Tom Breeze 8:10

It was, yeah, it was funny. I was like, I’ve got a far more gray hair now than I once did. But I even remember being like, Oh, I wish I had a few more gray hairs, then it would make me look a bit more legit for this job. But the Yes, I was about 2425 When I first started that business, and it quite quickly got me into a one to one room with some really quite influential people are not like necessarily famous people. But definitely people that are making big decisions on on behalf of corporate companies, or giving a pitch or closing lots of high, high end deals. And the the number of people that come to see me broke, really big meeting will be kind of really interesting. But you got to bear in mind, they knew their stuff really well. But they knew that they weren’t going to have to deliver it very well. They knew that like okay, cool, I know how to talk about this, they may even be able to present the structure of a great presentation. But they would stand in front of people and their voice would go shaky, they would feel really fearful. And loads of people call in sick and let their team take up the slack for that day. Loads of that sort of activity. So it’s quite chronic anxiety that people would feel. And my job was basically to get them in the room make them feel comfortable and present. And so I used to do like four hour sessions with them. And I was trained up in hypnotherapy, timeline therapy, NLP. And using a set of combination of techniques. It’s pretty much the same thing for everybody. But everyone kind of has the same worries when it comes to presenting just packaged up as different things are all kind of and so you can you can unpick that quite quickly give them enough confidence to be able to be like, okay, cool. I think I can do this. And it’s a very self fulfilling prophecy when you go and present it and you get through the first two minutes. And then you’re like, oh, okay, that actually worked out quite well. And then you get questions and you can handle them. And then you can see people in the audience nodding and things. It’s a, my job is done by getting in the room most of the time, because I’ve been like, rah, just stick to the script, and they’ll be okay. And most people do. It’s all about, like, 95% of people would get to that point where they wouldn’t call in sick, they will go to the thing, and it will be a roaring success, as we know, it would be but they, so they always attributed all that success back to me. And I’m like, Great, I’ll take it. But really, there was other room. And I feel a bit more confident. And you felt like the waiting for it, so to speak. So yeah.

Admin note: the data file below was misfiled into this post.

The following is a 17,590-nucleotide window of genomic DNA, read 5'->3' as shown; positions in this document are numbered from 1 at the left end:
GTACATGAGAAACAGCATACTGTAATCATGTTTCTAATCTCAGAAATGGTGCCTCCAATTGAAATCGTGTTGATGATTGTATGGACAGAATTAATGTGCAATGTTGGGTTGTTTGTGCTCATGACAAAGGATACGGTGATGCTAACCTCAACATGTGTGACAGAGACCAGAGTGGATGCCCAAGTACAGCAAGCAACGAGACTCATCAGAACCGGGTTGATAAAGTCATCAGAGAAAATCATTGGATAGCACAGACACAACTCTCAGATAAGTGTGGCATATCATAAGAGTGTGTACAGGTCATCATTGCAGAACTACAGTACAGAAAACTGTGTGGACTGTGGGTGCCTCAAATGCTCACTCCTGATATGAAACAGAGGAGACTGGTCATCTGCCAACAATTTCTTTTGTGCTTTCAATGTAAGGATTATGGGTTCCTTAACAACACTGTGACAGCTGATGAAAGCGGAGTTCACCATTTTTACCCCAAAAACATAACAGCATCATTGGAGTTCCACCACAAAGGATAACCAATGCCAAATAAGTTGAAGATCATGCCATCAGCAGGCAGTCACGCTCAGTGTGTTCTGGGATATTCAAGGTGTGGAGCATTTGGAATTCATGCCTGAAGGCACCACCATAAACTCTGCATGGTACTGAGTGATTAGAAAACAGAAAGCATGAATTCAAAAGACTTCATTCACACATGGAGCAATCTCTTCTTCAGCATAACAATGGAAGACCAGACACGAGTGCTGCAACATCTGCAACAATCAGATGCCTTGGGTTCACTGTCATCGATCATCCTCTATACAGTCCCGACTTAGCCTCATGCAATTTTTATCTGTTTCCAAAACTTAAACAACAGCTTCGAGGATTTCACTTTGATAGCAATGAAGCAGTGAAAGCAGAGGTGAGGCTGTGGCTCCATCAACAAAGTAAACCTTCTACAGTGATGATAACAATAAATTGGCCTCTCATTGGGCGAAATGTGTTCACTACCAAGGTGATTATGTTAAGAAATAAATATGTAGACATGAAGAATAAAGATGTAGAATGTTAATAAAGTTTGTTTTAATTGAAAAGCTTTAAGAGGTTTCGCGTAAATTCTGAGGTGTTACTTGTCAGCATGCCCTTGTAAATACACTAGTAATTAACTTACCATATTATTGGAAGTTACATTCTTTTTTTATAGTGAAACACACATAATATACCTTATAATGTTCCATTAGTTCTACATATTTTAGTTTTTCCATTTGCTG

John Corcoran 10:38

Yeah, with, with this background, I was kind of thinking that your trajectory, your path would be from public speaking to then, you know, creating videos, because it’s more efficient. But you actually ended up running Google ads to grow that business, which led you into helping, you know, kind of focusing on Google ads, which then led you to SEO and led you into YouTube advertising as well. Tell me a little bit about what the early days of Google Ads was like for you and why you ended up going away from it eventually?

Tom Breeze 11:13

Oh, yeah. Okay, cool. So I was kind of connecting the dots really more than anything else. So I had this business, and I wasn’t getting clients. And it was really early on in the business formation. And I was like, How do I get clients? And I called around family and said, Well, how do you do it? And luckily, I come from an entrepreneurial family. My dad runs an accountancy firm. And my brother runs a recruitment firm. And it’s like, how do you guys get business? How do you do it? But they would have a recurring model. So like, they would have to close one business, then that client, if you do a good job will be a client for life, and